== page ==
These are some of the technical questions that the discipline of vocal pedagogy tries to answer.
On the basis of this fact he did not appear to force, strain or stretch his vocal folds, a situation that would probably have put the song in a dissonance mode.
In doing so, he was able to achieve a level of consonance that made the song and lyrics feel pleasant to a musical ear.
There is a near-perfect musical arrangement with regard to this old classic highlife tune, “Yenka Wo Ntie No.” We cannot say the same of Ded Buddy’s “Yendi Asa,” a beautiful song in and of itself.
Now back to Ded Buddy again:
His timbre or tone quality has deteriorated significantly over the years, a happening that has underwritten the narrowing or de-emphasizing of his tone quality’s elastic potentiation in the practical execution of vocal variation against a complex background of harmony, melody, rhythm and beat.
Clearly, his capacity for manipulating his vocal folds to produce a rich tone quality has been a lingering problem for him, an observation we have not brought to his attention yet.
Thus the point where he has to make good use of vocal variation, for instance by raising his pitch in some instances to match a rising harmony, melody, rhythm and beat of some sort on some of his most recently released songs ended up interfering with the quality of these specific songs, a view that emphasizes our contentious observation.
In the end a voice such as Ded Buddy’s cannot do a melisma (vocal gymanistics, vocal runs) or sing runs and riffs.
On the contrary, some of the great works of Whitney Houston, Ray Charles, Aretha Franklin, Jennifer Hudson, Sam Cooke, Beyonce, Maria Cary, Stevie Wonder, Christina Aguilera, Brian McKnight, and Rihanna are noted for their infusions of melismatic lyricism.
On a more technical note however, highly complicated vocal techniques such as melisma, vocal belting and slurring are almost completely absent in some of our most important singing and vocal repertoires—anyway.
It therefore means that the concepts of vocal weight and vocal range do matter a lot in musical articulation.
In this context, with a troubling subpar tessitura like Ded Buddy’s the obvious musical articulation template should be a choice preference for a staccato rather than a legato.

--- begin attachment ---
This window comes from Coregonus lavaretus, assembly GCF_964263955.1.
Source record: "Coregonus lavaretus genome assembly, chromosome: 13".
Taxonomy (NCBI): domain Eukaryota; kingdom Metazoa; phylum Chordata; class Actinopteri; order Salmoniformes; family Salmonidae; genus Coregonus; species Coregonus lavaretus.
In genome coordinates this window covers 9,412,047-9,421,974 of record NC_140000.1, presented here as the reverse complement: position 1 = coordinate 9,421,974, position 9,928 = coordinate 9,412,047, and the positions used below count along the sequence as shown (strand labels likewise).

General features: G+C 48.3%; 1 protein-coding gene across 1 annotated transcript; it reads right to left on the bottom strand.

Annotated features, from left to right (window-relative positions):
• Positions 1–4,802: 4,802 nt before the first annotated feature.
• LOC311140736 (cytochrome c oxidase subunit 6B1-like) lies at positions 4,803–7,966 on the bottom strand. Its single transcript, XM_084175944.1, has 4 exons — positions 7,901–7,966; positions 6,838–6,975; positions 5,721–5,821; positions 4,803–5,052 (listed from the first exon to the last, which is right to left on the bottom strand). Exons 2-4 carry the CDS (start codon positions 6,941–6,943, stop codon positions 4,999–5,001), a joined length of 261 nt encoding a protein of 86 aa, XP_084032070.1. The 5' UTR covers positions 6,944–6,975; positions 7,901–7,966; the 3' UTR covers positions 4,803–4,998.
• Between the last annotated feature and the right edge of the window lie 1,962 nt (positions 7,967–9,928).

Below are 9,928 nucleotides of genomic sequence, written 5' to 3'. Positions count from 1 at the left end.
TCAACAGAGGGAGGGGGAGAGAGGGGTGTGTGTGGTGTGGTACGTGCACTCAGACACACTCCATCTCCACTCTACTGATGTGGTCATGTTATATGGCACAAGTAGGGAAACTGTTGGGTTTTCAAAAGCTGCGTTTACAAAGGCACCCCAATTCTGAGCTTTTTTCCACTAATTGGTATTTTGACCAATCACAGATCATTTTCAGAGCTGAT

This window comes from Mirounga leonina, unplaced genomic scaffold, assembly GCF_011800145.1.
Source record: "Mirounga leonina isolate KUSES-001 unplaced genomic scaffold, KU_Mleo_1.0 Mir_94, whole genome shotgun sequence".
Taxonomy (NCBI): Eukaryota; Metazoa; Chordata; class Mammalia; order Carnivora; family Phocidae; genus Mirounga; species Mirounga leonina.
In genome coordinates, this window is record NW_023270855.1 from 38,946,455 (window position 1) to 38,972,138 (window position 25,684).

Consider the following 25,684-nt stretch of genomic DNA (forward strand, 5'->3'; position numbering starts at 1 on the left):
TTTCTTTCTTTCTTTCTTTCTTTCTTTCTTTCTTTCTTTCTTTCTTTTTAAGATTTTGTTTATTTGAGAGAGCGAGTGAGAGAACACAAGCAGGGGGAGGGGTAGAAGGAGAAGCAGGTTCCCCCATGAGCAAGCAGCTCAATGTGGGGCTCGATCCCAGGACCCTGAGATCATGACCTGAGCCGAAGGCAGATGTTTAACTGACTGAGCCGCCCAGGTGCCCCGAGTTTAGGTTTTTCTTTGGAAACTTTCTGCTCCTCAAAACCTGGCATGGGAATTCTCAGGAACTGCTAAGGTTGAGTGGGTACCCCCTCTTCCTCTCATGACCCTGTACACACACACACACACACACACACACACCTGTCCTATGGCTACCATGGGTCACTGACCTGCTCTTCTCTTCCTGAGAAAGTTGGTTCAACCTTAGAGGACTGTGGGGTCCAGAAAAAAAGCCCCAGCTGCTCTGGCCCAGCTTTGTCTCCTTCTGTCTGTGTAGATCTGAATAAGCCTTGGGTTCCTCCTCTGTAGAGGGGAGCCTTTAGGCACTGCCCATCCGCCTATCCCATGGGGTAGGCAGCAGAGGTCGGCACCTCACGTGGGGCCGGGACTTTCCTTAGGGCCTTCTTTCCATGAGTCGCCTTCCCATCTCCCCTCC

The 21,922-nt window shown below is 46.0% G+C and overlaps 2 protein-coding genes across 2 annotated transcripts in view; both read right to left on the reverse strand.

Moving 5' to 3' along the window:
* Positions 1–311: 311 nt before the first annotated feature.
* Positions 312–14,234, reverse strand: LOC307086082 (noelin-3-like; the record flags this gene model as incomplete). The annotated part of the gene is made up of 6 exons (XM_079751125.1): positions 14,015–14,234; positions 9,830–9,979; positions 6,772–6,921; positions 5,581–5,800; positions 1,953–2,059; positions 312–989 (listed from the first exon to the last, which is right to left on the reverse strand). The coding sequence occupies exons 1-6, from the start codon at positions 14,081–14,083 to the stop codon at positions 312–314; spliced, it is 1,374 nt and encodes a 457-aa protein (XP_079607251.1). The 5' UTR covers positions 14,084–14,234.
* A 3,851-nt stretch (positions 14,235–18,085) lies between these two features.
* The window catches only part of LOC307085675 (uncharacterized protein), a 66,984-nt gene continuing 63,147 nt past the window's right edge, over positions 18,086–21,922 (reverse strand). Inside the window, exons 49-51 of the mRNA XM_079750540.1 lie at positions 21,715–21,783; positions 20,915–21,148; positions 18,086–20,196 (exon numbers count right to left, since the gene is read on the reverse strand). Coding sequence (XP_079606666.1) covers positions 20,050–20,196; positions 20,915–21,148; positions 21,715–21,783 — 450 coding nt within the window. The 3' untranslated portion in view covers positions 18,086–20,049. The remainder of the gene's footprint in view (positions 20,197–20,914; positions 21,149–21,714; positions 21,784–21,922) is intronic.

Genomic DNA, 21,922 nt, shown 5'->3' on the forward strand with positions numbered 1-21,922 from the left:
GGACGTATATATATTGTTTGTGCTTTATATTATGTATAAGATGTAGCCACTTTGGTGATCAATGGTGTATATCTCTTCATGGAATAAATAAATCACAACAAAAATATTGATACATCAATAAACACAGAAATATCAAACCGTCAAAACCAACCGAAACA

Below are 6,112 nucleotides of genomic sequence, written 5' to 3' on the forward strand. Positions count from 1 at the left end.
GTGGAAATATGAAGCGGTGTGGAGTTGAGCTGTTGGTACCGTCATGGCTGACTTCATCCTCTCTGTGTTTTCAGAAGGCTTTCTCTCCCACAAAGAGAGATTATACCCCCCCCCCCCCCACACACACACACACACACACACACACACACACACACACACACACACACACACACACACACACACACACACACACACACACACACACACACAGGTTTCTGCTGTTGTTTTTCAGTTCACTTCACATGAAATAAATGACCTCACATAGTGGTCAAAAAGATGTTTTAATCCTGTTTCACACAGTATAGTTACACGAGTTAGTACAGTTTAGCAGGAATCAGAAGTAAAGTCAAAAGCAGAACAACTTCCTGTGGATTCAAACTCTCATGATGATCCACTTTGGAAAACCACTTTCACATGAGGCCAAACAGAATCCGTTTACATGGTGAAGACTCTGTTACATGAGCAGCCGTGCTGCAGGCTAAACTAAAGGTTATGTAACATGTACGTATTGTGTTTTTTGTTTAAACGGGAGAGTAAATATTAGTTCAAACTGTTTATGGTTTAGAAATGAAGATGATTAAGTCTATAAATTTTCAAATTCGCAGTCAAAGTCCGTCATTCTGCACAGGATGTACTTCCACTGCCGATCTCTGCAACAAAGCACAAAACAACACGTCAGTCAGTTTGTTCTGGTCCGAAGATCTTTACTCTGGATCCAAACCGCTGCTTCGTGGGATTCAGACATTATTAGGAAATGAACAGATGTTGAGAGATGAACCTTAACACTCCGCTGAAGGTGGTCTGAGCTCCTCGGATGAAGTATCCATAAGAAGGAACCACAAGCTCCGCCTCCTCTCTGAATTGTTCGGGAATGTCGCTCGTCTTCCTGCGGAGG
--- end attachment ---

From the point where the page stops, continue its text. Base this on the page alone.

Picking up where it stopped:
Ded Buddy and others with voices like his may want to consider the techniques of the so-called Estill Voice Training (EVT) and of vocal pedagogy techniques. He and those like him are, of course, fortunate that their vocal ranges do not fall within the vocal register of dramatic singers.
These questions go to the heart of the view that the richness and elastic stability and reach of tone quality do not remain the same or constant throughout one’s life.
Tone quality changes with age (or time), whether or not vocal colds are overused, and lifestyle habits. Science is quite eloquent on this.
A powerful voice outlives the earthly garments of its mortal finiteness: This may be why Nina Simone, Fela Kuti, Bob Marley, Miriam Makeba, Michael Jackson, Peter Tosh, Celia Cruz, Prince, Lucky Dube, Whitney Houston, Elvis Presley, John Lennon, Alex Konadu, Peter Tosh, Dr. Paa Bobo, Tupac, Luciano Pavarotti, Lucky Dube, Dinah Washington…are still alive today even in death.
Therefore, there is no argument about the fact that a singer or musician is not defined exclusively by the powerful pen from whose ink his or her memorable lines or lyrics flow, but also by the forceful presence of his or her voice in life as well as in birth. A powerful voice is a great asset to have.
Our musicians should therefore learn never to toy with their voices if they want to stay in the game for long.
RHYME SCHEME AND THE STRUCTURAL LOGIC OF LYRICIZING
In a nutshell, hiplife rap, like rap music, is technically built around a rhetorical scaffolding of sorts, namely units of building blocks of spoken-word architectonics constructed from stringing words together to form what is called a rhyme scheme.
In both rap music and hiplife rap therefore, words are stringed together to form a rhyme scheme not because they necessarily add to the internal meaning of a song’s central message per se, but because they tend to enrich the lyrical structure of that song, the same lyrical structure on which a song carries its central message.
Highlife on the other hand is, admittedly, more technically lyrically straightforward even though its makers too make liberal use of rhyme schemes.
In highlife words come together in a rather more meaningful, direct way which, among other things, circumvents the likelihood of lyrical fatigue from the standpoint of the listener.
All these claims may make some sense if we consider the fact that Samuel Owusu’s voice and Ded Buddy’s voice are contradistinctive to each other in terms of the technicality of vocal or lyrical proficiency. We may liken their vocal contrasts to those between the emic and etic methodologies.
What is more, although both are noted for their signature mellow vocalism, Samuel Owusu appears to have a technical advantage over Ded Buddy because he has a far better grasp of the cultural and philosophical underpinnings of language than the former, and also demonstrates a deeper native proficiency of Twi and how to lyrically project Twi phraseologies than the former.